New law could have big impact on Northern Va. real estate

WASHINGTON — From new schools to new roads and parks, millions of dollars in improvements may now come from local tax dollars rather than the contributions housing developers pay as part of zoning approvals for new projects.

Virginia Gov. Terry McAuliffe signed proffer changes into law this week over the opposition of a number of local governments across the commonwealth. Proffers are often used to pay or provide for all or parts of schools, parks, roads, libraries or other community amenities.

Supporters say the changes will cut down on unreasonable costs developers pay that can be passed on to people who buy new homes.

Opponents, such as Loudoun County Board Chairman Phyllis Randall, asked for exemptions for Northern Virginia to maintain developer requirements that Loudoun County says help it keep pace with growth, pay for affordable housing and cover broader transportation improvements.

Also, Loudoun County asked that the bill be amended to allow proffers to fully cover sidewalks, highway interchanges, libraries, senior centers and community centers, and enhanced landscaping to protect neighbors from “annoying and property-devaluing noise, light and visual impacts.”

Fairfax County and Prince William County leaders also opposed the law, and Fairfax County staff agree with much of Loudoun County’s assessment.

Developers and some realtors who back the law say it could lower the prices of new homes by lowering the costs for developers.

Like Loudoun County, Fairfax County is still trying to figure out the complete impact of the law, which will apply to residential zoning and rezoning applications filed in July 2016 and beyond.

Fairfax County’s current proffer system has been in place since the 1970s when rapid growth led to calls for developers to cover the costs of increased traffic and other impacts of new developments.

The new law puts the burden on the county to show that proffers are reasonable, and only address impacts “specifically attributable” to the proposed new development. Also, the law requires that the development see a direct and material benefit, and the law gives the developer the right to take the case to court.

That could mean things that had been offered in the past for certain new interchanges, parkways, entire schools, fire and police stations or libraries might not meet the new standards.

Proffers are considered to be offered on a voluntary basis, but once they are approved, things such as landscaping, design or other promises become a permanent part of the zoning rules that must be followed for a property.

Fairfax County legislative staff says it believes the Board of Supervisors could designate any areas they choose that meet the requirements for an exemption. (Courtesy Loudoun County Office of Mapping and Geographic Information) Click on image to see it larger.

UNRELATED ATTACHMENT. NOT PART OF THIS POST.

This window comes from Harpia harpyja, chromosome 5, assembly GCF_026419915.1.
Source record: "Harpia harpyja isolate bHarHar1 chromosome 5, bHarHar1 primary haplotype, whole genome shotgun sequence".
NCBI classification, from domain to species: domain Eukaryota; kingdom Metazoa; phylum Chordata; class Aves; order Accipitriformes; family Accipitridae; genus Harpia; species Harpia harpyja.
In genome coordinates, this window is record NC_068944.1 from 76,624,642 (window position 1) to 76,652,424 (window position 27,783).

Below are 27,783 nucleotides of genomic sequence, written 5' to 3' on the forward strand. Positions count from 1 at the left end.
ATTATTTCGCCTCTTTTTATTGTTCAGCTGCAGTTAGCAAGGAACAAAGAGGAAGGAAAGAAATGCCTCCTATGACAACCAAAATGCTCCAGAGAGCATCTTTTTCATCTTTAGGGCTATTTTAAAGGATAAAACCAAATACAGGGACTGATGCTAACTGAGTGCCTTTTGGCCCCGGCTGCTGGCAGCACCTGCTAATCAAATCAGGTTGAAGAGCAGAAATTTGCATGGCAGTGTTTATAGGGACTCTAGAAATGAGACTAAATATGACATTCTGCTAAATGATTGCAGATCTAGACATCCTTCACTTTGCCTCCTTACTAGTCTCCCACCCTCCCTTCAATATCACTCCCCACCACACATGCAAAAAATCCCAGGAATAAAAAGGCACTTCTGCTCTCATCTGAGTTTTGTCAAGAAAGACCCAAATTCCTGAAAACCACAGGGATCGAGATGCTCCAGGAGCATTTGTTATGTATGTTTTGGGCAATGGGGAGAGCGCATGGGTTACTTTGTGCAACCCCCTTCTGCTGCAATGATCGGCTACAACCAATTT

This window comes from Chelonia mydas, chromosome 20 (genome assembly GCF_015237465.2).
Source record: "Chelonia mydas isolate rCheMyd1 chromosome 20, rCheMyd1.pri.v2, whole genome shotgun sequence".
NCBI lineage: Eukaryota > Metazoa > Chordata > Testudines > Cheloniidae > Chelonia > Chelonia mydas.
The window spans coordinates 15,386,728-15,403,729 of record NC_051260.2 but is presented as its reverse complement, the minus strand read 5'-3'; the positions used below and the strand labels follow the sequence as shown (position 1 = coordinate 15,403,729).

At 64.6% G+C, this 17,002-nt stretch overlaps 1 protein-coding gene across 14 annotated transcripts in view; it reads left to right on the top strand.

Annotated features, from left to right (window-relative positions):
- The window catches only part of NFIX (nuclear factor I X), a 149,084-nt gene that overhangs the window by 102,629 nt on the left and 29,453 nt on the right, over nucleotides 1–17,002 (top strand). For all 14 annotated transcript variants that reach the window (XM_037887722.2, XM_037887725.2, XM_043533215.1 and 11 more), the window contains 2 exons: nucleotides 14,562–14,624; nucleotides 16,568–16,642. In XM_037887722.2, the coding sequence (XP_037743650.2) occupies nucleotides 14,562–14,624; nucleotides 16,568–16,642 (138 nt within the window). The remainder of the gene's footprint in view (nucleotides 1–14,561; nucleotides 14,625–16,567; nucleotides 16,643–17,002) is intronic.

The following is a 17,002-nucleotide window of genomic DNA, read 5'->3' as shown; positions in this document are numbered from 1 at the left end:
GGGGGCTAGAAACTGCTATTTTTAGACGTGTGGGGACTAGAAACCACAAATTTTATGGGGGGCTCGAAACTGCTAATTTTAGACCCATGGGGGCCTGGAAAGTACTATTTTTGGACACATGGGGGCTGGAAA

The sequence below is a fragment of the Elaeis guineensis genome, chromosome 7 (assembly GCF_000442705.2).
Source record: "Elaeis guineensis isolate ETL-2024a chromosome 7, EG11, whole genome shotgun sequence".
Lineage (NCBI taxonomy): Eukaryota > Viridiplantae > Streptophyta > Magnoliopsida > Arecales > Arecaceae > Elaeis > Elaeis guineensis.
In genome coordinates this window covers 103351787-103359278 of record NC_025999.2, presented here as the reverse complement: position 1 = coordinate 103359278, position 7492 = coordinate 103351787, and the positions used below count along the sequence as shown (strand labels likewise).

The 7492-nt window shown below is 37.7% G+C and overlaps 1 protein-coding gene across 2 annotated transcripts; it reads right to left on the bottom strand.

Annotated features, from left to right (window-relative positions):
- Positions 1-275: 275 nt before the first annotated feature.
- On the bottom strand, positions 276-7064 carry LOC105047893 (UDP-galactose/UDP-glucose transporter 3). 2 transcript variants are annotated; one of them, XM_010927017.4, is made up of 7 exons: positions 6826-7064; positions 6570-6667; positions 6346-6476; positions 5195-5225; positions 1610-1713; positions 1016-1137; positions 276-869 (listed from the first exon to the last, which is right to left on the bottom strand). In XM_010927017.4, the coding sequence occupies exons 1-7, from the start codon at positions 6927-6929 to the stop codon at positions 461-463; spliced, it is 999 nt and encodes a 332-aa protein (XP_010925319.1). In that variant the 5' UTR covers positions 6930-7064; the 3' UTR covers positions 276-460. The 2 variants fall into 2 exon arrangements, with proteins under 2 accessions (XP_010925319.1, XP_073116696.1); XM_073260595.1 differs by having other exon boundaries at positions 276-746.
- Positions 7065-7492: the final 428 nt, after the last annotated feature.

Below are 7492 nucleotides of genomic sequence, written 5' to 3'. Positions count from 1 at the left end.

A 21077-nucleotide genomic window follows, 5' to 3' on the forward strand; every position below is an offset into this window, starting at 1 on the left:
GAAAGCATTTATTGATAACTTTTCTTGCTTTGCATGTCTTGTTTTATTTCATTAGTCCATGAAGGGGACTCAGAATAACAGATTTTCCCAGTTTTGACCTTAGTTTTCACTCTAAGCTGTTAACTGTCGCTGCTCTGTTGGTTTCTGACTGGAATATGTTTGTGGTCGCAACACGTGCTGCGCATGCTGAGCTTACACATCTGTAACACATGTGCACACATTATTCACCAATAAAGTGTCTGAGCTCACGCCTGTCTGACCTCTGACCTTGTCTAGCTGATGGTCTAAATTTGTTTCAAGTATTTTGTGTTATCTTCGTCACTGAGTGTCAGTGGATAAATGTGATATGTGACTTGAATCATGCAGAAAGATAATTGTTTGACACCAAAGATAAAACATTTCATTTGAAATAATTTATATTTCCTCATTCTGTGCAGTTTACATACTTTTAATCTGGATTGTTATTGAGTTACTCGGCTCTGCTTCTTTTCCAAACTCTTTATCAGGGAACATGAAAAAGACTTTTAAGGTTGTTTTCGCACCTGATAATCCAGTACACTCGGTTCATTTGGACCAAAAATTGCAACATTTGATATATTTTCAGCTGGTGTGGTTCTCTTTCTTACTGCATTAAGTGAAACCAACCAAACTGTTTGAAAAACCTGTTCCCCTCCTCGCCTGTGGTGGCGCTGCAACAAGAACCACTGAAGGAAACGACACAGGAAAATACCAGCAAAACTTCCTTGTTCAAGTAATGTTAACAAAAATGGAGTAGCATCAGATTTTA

There are exemptions to the limits in the new law for specific areas around Metro stations, other transit services and areas with certain other mixed-use or multistory development.

Fairfax County legislative staff, in preliminary analysis of the law, says it believes the Board of Supervisors could designate any areas they choose that meet the requirements for an exemption.

A staff report prepared late last month suggests the areas around all of Fairfax County’s Metro stations, the Annandale Community Business Centers, Dulles Suburban Center, Merrifield Suburban Center, Fairfax Center Area and Richmond Highway Corridor Area could qualify for the exemptions. But the Centreville, Flint Hill, Lorton, Baileys, Seven Corners, Kingstowne, McLean and Springfield areas are likely covered by the new law’s restrictions.

In those areas where the new rules apply, the developer contributions may not be allowed to include sidewalks, crosswalks, bike projects or shuttles for residents to VRE or Metro stations.

Initially, Loudoun County believes the new rules would apply everywhere except for around the Loudoun Gateway and Ashburn Metro stations that are scheduled to open in a few years as part of the second phase of the Silver Line.

Fairfax County’s Department of Planning and Zoning calls the proffer system the “major tool” used to ensure that people who buy homes can be confident in what their neighborhoods will look like in the future.

However, a 2009 outline of the proffer system recognized several issues with the system.

“Applicants are not always willing to volunteer commitments early in the process before they know the full extent of the issues that may be identified or whether or not staff will be recommending approval of their proposal. This reluctance may lead to delays in resolving the issues. In addition, some applicants are reluctant to make certain commitments until they ascertain whether staff’s identification and evaluation of development issues is shared by the public and by the District Supervisor and Planning Commissioner,” the outline says.

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